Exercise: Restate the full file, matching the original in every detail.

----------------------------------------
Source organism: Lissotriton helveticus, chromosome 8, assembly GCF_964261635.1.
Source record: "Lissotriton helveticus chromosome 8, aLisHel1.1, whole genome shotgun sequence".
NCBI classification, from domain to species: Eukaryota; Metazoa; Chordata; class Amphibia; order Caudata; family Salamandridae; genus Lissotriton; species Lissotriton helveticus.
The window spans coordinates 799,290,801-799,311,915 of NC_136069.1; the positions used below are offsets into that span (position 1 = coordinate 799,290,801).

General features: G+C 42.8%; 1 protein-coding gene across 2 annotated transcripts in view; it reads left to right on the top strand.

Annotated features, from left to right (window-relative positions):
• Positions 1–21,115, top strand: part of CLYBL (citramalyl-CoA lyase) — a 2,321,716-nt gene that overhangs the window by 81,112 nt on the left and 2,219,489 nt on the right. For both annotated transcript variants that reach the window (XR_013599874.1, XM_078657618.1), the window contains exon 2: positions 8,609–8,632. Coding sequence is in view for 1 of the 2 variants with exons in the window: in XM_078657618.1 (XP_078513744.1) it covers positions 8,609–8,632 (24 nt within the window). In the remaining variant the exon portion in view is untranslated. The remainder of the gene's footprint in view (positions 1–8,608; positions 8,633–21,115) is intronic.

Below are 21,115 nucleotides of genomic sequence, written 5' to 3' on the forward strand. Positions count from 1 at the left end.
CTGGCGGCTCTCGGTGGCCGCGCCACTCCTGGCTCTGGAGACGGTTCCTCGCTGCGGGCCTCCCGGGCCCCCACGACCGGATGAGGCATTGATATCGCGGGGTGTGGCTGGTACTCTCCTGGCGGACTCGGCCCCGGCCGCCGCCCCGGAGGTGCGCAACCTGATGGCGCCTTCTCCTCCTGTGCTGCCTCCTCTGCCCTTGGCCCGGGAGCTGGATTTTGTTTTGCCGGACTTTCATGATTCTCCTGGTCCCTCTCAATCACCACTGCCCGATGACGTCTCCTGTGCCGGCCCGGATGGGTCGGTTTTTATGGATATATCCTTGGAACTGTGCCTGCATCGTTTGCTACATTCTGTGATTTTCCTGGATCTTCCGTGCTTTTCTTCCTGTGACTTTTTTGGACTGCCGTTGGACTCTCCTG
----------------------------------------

Source organism: Lissotriton helveticus, chromosome 8, assembly GCF_964261635.1.
Source record: "Lissotriton helveticus chromosome 8, aLisHel1.1, whole genome shotgun sequence".
NCBI classification, from domain to species: Eukaryota; Metazoa; Chordata; class Amphibia; order Caudata; family Salamandridae; genus Lissotriton; species Lissotriton helveticus.
The window spans coordinates 799,290,801-799,311,915 of NC_136069.1; the positions used below are offsets into that span (position 1 = coordinate 799,290,801).

General features: G+C 42.8%; 1 protein-coding gene across 2 annotated transcripts in view; it reads left to right on the top strand.

Annotated features, from left to right (window-relative positions):
• Positions 1–21,115, top strand: part of CLYBL (citramalyl-CoA lyase) — a 2,321,716-nt gene that overhangs the window by 81,112 nt on the left and 2,219,489 nt on the right. For both annotated transcript variants that reach the window (XR_013599874.1, XM_078657618.1), the window contains exon 2: positions 8,609–8,632. Coding sequence is in view for 1 of the 2 variants with exons in the window: in XM_078657618.1 (XP_078513744.1) it covers positions 8,609–8,632 (24 nt within the window). In the remaining variant the exon portion in view is untranslated. The remainder of the gene's footprint in view (positions 1–8,608; positions 8,633–21,115) is intronic.

Below are 21,115 nucleotides of genomic sequence, written 5' to 3' on the forward strand. Positions count from 1 at the left end.
CTGGCGGCTCTCGGTGGCCGCGCCACTCCTGGCTCTGGAGACGGTTCCTCGCTGCGGGCCTCCCGGGCCCCCACGACCGGATGAGGCATTGATATCGCGGGGTGTGGCTGGTACTCTCCTGGCGGACTCGGCCCCGGCCGCCGCCCCGGAGGTGCGCAACCTGATGGCGCCTTCTCCTCCTGTGCTGCCTCCTCTGCCCTTGGCCCGGGAGCTGGATTTTGTTTTGCCGGACTTTCATGATTCTCCTGGTCCCTCTCAATCACCACTGCCCGATGACGTCTCCTGTGCCGGCCCGGATGGGTCGGTTTTTATGGATATATCCTTGGAACTGTGCCTGCATCGTTTGCTACATTCTGTGATTTTCCTGGATCTTCCGTGCTTTTCTTCCTGTGACTTTTTTGGACTGCCGTTGGACTCTCCTG